It is against this backdrop and in this context, I explained to Mr. Rosenblum, that I decided “enough is enough” and I am drawing my own line in the sand: I will not capitulate to anyone – even over a seat – who wants to impose their chumras on me. It wasn’t a matter of being an American who is socially conditioned to protect her “rights” – it was about pushing back against bullies who have yet to learn that they do not own the streets or the buses; who haven’t learned that basic derech eretz dictates that a young man half my age should not even suggest I move my seat.
It never crossed my mind that I would be inviting a beating by refusing to move to the back of the bus. The most I expected were some heated verbal exchanges. I honestly did not believe that frum men would beat up on a woman on a public NON-Mehadrin bus over the seating arrangement.
The beating was bad enough. The fact that nobody came to my assistance during this melee was just as shameful. Equally disdainful were those who voiced support for those engaged in the assault.
One Year Later
It has been almost a full year since this incident took place. There has been much time to reflect, to weigh the opinions and comments of others, and to explore solutions to this type of “holy” perversion in our community. Many web sites have discussed this phenomenon within the aura of Torah. Some of these people have done so at great risk to their personal and professional reputations within their own communities. These brave voices need to be given our support. They need us to stick our necks out as well and say “Enough is enough!” Most importantly, we need to educate ourselves and our children and become more “secure” in our Torah values.
It has been brought to my attention a few times that the arbitrary decision by the #2 bus riders to make this line Mehadrin was instituted as a response to the horrific bombing on this line a few years prior. In an effort to provide more physical protection, it was decided to increase the spiritual value of tznius – and its inherent protection – by implementing a separate seating arrangement.
Increasing our shmira in our mitzvah observance in the wake of tragedy is unarguably commendable to the highest degree. But, I would like to ask the men who beat up women on buses: Do the bruises and humiliation you inflict on others, and the dishonor you bring to our Torah and our people increase your ruchnius – and of those around you – or does it diminish it? Did you offer more physical protection in the “merit” of such actions, or leave all of us at greater risk – both physically and spiritually? Did you even manage to accomplish one iota in convincing anyone that separate seating on buses was a value literally worth fighting for? If you are still convinced that your cause has merit, then why didn’t you follow the course of due process available to you: Petition Egged to designate the #2 bus as Mehadrin? This is not a futile endeavor, as Egged has reviewed every single request submitted to them and granted almost all of them. Your failure to follow this simple, easy procedure makes all of us question your true motives.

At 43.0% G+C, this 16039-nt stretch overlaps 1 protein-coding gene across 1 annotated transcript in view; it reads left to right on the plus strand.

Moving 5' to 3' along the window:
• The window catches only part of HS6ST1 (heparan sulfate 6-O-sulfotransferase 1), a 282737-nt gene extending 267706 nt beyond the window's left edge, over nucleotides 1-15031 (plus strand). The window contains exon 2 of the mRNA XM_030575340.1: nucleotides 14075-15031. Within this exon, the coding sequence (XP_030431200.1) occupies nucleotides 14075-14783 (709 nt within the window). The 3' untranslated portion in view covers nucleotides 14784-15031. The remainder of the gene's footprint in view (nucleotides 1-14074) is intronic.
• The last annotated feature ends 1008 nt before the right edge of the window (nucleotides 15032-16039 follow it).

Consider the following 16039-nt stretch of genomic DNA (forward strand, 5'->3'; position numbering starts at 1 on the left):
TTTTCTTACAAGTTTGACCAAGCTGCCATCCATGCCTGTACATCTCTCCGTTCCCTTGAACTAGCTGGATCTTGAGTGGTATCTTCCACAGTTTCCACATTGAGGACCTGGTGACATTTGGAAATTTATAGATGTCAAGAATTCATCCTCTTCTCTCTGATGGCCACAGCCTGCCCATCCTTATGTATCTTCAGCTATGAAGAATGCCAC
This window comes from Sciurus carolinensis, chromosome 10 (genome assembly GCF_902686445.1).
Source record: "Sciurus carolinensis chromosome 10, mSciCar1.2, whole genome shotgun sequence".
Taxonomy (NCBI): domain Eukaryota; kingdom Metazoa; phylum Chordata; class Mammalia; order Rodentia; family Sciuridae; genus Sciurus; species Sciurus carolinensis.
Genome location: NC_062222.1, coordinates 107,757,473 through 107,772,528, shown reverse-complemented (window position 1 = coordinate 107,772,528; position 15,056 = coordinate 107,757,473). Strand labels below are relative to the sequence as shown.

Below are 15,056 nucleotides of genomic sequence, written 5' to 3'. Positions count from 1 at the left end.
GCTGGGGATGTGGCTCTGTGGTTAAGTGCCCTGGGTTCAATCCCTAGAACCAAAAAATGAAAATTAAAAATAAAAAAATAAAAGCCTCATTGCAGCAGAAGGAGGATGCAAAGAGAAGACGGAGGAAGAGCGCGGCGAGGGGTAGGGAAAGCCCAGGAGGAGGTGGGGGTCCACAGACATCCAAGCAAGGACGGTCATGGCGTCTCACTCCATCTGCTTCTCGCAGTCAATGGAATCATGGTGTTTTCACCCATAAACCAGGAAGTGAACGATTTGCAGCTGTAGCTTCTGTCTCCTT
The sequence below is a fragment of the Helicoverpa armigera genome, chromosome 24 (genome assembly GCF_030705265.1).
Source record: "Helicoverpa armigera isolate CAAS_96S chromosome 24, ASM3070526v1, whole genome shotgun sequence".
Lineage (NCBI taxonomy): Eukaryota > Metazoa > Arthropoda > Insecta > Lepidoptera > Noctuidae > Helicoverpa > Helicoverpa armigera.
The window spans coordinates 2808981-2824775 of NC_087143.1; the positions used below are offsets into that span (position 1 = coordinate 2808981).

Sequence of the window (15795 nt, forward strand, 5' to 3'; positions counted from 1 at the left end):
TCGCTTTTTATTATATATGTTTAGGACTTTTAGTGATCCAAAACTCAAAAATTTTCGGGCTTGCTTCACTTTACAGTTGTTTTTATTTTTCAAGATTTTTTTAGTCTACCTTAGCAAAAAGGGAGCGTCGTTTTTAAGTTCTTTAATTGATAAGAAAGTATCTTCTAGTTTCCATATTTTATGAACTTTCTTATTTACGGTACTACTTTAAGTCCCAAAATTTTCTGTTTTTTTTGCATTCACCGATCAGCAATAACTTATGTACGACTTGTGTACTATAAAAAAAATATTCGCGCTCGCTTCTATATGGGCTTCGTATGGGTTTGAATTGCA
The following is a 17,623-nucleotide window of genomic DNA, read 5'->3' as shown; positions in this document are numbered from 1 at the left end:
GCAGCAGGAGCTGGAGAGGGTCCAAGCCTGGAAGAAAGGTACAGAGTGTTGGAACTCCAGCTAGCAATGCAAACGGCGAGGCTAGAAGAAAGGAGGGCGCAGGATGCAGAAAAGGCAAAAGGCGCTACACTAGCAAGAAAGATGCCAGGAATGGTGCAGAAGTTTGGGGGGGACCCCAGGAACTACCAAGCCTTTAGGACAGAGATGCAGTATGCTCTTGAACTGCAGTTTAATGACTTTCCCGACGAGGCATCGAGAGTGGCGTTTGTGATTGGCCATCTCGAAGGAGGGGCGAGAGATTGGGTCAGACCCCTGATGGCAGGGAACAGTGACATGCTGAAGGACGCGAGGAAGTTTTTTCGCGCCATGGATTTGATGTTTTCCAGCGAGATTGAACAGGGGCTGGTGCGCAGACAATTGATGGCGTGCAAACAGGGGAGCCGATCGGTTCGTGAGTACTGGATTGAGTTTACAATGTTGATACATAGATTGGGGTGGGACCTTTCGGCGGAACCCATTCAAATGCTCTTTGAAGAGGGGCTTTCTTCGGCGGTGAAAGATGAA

Let me tell you what you have “accomplished” with your total disregard of halacha, Torah, and dina malchusa dina: Because of your actions, five women have petitioned the High Court to have ALL Mehadrin buses suspended. The hearing is scheduled this December. You have put Egged into a legally contentious predicament costing them thousands of shekels. Most likely, because of your actions, Egged will not be legally permitted to offer Mehadrin lines. This means that the private bus lines will return, catering to your request for separate seating arrangements. That’s fine for everyone – except Egged, of course, whose revenues will certainly be dented by these entrepreneurs. Talk about biting the hand that feeds you.
To those who beat up this Beit Shemesh woman last week or the ones who assaulted me last November, or who engage in any kind of violence: The chumras you take upon yourself should not be used to dominate and control others. It would be better for you to forgo your chumras and correct that which is within. Otherwise, your actions will be your own sword upon which you will fall.
As for all charedi Jews worldwide; it is high time that we collectively say in a loud and clear voice, “Enough is Enough!”
That means standing up to the bullies who shame Hashem’s name by committing violence, and equally as important, assisting those who are injured by their criminal actions.
© 2007 Miriam Shear, all rights reserved
To sign up for Rabbi Horowitz’s weekly emails, please click here.